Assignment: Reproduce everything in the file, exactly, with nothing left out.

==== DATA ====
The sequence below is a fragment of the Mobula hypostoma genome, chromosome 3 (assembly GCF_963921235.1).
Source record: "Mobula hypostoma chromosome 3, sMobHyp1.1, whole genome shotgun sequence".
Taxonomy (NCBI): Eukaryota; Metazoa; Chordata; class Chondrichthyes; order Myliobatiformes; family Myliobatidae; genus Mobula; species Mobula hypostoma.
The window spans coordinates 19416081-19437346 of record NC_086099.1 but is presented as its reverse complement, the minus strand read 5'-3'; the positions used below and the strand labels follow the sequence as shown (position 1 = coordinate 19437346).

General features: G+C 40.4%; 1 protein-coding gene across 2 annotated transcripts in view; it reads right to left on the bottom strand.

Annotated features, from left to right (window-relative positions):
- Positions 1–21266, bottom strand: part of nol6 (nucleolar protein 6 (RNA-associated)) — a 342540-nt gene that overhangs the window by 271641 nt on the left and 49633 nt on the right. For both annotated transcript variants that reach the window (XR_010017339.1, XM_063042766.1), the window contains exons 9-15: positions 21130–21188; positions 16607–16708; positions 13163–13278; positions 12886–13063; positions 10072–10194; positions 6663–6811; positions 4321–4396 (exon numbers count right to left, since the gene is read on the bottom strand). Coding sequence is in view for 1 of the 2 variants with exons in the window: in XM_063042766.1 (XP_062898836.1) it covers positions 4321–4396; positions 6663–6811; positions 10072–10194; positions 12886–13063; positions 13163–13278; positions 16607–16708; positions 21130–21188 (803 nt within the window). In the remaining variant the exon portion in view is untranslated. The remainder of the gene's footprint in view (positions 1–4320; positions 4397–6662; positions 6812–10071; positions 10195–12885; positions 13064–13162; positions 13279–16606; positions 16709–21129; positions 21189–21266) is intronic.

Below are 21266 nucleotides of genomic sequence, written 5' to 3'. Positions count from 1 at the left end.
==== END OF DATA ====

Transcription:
The sequence below is a fragment of the Mobula hypostoma genome, chromosome 3 (assembly GCF_963921235.1).
Source record: "Mobula hypostoma chromosome 3, sMobHyp1.1, whole genome shotgun sequence".
Taxonomy (NCBI): Eukaryota; Metazoa; Chordata; class Chondrichthyes; order Myliobatiformes; family Myliobatidae; genus Mobula; species Mobula hypostoma.
The window spans coordinates 19416081-19437346 of record NC_086099.1 but is presented as its reverse complement, the minus strand read 5'-3'; the positions used below and the strand labels follow the sequence as shown (position 1 = coordinate 19437346).

General features: G+C 40.4%; 1 protein-coding gene across 2 annotated transcripts in view; it reads right to left on the bottom strand.

Annotated features, from left to right (window-relative positions):
- Positions 1–21266, bottom strand: part of nol6 (nucleolar protein 6 (RNA-associated)) — a 342540-nt gene that overhangs the window by 271641 nt on the left and 49633 nt on the right. For both annotated transcript variants that reach the window (XR_010017339.1, XM_063042766.1), the window contains exons 9-15: positions 21130–21188; positions 16607–16708; positions 13163–13278; positions 12886–13063; positions 10072–10194; positions 6663–6811; positions 4321–4396 (exon numbers count right to left, since the gene is read on the bottom strand). Coding sequence is in view for 1 of the 2 variants with exons in the window: in XM_063042766.1 (XP_062898836.1) it covers positions 4321–4396; positions 6663–6811; positions 10072–10194; positions 12886–13063; positions 13163–13278; positions 16607–16708; positions 21130–21188 (803 nt within the window). In the remaining variant the exon portion in view is untranslated. The remainder of the gene's footprint in view (positions 1–4320; positions 4397–6662; positions 6812–10071; positions 10195–12885; positions 13064–13162; positions 13279–16606; positions 16709–21129; positions 21189–21266) is intronic.

Below are 21266 nucleotides of genomic sequence, written 5' to 3'. Positions count from 1 at the left end.